These two methods have led to the discovery of thousands of exoplanets. But Goldsmith would not be thorough if he did not also explain other methods, such as direct observations using the infrared radiation emitted by planets, gravitational lensing (the bending of light’s path due to the proximity of massive objects – one of those counterintuitive phenomena Einstein predicted), orbital brightness modulation (where a star’s observed brightness fluctuates ever so slightly by light reflected off nearby orbiting planets), changes in light polarization (also due to reflection off a planet), and several other obscure methods, some of which have so far been unsuccessful. I found his explanations here clear, and they gave several of those “aha” moments. For example when he explains adaptive optics, an engineering solution employed in modern telescopes to correct for image distortion caused by Earth’s atmosphere (so that is why I keep seeing photos of telescopes shooting a laser beam into the sky).
Throughout, Goldsmith is careful to point out the limitations and biases of current methodologies. Despite their success, the resolution of most methods is still so poor that we can only find planets (much) bigger than Earth. Technological improvements are continuing apace though, and new observatories, whether on Earth or in orbit, are finding smaller and smaller planets.
What we have discovered and catalogued so far has very much surprised everyone. Goldsmith takes the reader through an eye-opening tour of the weird and wonderful planetary systems; giant planets racing around stars at a fraction of the distance between our Sun and Mercury, planets around binary stars, planets young and old, big and small, dense and fluffy… our Solar System is far from the only possible configuration. Goldsmith adds a very interesting chapter on how this affects our existing theories of star and planet formation.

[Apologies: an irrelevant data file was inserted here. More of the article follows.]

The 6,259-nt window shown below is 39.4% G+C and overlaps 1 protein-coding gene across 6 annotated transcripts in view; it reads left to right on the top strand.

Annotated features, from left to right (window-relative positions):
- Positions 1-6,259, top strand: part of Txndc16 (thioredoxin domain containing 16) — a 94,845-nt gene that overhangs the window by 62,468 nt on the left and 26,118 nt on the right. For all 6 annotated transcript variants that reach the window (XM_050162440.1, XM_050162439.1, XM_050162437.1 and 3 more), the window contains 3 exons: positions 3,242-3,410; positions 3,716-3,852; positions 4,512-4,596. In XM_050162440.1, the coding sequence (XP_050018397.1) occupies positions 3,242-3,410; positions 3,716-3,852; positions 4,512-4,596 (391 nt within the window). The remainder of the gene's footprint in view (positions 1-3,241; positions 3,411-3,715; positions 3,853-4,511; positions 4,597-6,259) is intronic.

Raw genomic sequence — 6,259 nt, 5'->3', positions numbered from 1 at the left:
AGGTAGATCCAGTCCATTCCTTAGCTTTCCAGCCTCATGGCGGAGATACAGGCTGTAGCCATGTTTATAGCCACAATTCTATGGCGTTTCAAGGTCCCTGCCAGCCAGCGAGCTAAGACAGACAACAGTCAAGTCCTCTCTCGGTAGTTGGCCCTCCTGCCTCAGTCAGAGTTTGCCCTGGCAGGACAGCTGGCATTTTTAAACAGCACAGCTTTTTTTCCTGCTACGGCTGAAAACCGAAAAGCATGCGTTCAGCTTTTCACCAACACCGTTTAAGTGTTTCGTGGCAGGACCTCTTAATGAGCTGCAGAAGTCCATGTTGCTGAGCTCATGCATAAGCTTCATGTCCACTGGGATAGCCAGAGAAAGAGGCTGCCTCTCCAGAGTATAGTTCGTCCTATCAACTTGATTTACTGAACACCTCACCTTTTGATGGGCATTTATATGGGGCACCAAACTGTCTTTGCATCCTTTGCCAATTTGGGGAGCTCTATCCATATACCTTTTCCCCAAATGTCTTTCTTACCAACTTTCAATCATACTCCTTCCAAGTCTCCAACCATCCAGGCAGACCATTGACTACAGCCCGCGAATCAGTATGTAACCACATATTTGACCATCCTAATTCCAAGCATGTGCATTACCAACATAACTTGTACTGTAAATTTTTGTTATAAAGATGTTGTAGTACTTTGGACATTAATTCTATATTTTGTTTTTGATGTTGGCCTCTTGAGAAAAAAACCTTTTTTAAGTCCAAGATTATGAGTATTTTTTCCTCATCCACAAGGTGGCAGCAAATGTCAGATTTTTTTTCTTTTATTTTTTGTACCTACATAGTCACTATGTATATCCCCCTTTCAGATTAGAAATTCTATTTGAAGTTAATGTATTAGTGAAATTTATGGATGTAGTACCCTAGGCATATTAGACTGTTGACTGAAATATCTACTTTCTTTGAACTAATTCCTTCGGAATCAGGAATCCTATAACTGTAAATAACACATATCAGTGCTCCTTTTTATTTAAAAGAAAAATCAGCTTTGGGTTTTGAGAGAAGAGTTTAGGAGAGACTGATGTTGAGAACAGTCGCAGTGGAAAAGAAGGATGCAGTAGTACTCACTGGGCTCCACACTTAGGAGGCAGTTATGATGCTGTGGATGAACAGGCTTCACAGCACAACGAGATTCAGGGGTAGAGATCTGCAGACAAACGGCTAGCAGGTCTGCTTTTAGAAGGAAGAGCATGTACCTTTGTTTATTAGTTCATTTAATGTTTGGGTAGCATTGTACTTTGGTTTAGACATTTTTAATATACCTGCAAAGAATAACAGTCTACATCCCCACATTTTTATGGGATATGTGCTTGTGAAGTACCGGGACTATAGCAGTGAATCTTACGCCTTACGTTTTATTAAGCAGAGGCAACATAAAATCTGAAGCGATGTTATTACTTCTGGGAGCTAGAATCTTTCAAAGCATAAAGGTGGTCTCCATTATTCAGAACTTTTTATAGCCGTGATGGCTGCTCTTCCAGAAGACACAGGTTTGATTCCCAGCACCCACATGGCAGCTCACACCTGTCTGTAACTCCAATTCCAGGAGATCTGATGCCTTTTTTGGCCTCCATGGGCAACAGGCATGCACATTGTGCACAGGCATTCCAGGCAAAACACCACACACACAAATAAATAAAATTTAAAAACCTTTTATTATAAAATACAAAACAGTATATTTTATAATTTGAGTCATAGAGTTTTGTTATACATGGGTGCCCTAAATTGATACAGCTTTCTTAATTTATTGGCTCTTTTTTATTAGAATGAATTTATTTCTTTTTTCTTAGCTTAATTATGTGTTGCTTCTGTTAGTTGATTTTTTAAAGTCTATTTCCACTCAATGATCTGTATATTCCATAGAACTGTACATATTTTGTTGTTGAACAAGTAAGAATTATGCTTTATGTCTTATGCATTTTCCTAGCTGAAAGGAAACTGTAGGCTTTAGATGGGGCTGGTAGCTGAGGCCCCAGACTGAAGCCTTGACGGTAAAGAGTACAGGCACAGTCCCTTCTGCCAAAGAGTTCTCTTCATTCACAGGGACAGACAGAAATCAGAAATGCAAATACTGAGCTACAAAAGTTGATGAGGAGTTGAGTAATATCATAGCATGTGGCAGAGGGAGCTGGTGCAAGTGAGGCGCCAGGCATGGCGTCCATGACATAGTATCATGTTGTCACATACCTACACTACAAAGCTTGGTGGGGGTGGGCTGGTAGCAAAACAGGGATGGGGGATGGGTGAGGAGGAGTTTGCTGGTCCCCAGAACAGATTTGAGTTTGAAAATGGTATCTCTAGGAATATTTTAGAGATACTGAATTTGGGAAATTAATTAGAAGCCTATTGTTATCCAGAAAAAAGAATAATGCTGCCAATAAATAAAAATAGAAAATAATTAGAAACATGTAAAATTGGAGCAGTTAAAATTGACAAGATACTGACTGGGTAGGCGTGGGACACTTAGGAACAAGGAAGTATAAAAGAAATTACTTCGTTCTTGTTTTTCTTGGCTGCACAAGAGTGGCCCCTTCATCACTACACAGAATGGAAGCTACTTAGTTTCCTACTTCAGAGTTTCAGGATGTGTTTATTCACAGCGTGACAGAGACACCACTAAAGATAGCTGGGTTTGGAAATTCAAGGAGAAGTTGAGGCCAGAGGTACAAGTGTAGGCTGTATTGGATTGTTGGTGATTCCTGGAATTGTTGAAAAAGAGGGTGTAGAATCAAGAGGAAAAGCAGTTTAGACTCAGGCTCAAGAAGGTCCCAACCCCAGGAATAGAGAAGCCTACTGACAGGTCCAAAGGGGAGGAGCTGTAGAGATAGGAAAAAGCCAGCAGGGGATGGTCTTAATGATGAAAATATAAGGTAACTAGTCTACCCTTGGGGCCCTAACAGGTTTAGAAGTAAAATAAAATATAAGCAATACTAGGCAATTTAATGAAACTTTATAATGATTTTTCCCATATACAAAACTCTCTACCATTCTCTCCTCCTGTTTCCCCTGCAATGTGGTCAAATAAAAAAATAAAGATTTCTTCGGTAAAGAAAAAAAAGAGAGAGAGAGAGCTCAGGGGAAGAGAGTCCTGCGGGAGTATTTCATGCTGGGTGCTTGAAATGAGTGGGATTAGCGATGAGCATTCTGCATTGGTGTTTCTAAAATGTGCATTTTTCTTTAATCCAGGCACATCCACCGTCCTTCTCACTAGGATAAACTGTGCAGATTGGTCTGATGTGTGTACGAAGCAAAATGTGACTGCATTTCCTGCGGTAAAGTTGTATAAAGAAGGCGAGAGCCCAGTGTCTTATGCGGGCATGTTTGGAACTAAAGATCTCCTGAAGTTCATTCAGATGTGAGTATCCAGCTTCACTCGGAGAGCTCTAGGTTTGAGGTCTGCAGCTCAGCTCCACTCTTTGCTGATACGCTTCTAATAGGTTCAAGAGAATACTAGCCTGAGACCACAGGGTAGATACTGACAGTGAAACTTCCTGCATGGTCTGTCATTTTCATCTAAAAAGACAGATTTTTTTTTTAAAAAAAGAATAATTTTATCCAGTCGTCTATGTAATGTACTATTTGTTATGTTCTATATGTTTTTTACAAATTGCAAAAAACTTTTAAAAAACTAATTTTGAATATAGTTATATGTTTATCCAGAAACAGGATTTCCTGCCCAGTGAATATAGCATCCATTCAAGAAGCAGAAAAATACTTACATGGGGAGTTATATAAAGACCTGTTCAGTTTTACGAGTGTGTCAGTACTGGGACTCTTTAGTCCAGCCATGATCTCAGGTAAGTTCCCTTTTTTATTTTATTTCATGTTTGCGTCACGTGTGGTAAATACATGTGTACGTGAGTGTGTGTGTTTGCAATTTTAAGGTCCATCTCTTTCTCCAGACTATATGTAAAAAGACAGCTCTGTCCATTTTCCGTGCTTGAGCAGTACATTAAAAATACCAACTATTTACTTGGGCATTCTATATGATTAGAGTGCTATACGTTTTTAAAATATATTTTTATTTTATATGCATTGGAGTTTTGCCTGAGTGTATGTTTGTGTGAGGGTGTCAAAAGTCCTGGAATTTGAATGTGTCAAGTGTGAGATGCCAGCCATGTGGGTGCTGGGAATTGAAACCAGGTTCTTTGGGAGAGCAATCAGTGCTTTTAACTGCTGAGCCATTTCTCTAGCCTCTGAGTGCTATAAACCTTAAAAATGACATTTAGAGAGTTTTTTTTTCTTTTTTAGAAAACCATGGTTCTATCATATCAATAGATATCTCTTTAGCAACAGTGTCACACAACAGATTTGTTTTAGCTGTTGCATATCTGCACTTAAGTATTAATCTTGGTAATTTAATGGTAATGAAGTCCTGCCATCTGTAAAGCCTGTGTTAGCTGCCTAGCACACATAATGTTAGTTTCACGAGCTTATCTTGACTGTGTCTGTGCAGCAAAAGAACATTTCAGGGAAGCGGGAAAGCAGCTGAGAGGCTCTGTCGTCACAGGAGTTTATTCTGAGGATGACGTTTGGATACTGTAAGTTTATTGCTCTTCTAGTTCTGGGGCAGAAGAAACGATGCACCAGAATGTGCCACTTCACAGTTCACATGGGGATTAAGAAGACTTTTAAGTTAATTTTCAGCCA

“For the moment, the exoplanet search is largely a cataloguing exercise and we have gathered only the most basic of [information].”
But it is not all hard facts. Goldsmith permits himself plenty of informed speculation towards the end of the book as he ponders which planets are likely to be friendly to life as we know it. For the moment, the exoplanet search is largely a cataloguing exercise and we have gathered only the most basic of estimates on sizes, masses, distances to stars, and orbital periods. Ongoing and planned projects such as ESA’s PLATO mission and NASA’s James Webb Space Telescope will hopefully change this and Goldsmith gives an informative overview of future missions and the technical challenges that need to be overcome to improve our detection methods. He happily veers into near science fiction when speculating about future missions that will send nanoprobes into interstellar space to pass by the nearest discovered exoplanets, and the hypothetical possibility of sending humans on interstellar missions.
Goldsmith lightens up his writing with the occasional wry observation on the quirks of his profession, and quotes from fellow astronomers who he has interviewed. There are places where I would have liked a few more illustrations to explain certain principles, although the ones that have been included are useful and clear, having been carefully redrawn for this book.
The strong suit of the book is its solid writing though: Goldsmith goes into plenty of technical detail but he never lost me. The book strikes the right balance between starting from first principles for readers without a background in astronomy or astrophysics in a way that is not patronising, while delivering plenty of technical details and caveats about what we know so far. Above all, he transmits the sheer awe that this fast-moving field inspires.
Disclosure: The publisher provided a review copy of this book. The opinion expressed here is my own, however.
You can support this blog using below affiliate links, as an Amazon Associate I earn from qualifying purchases:
Other recommended products mentioned in this review: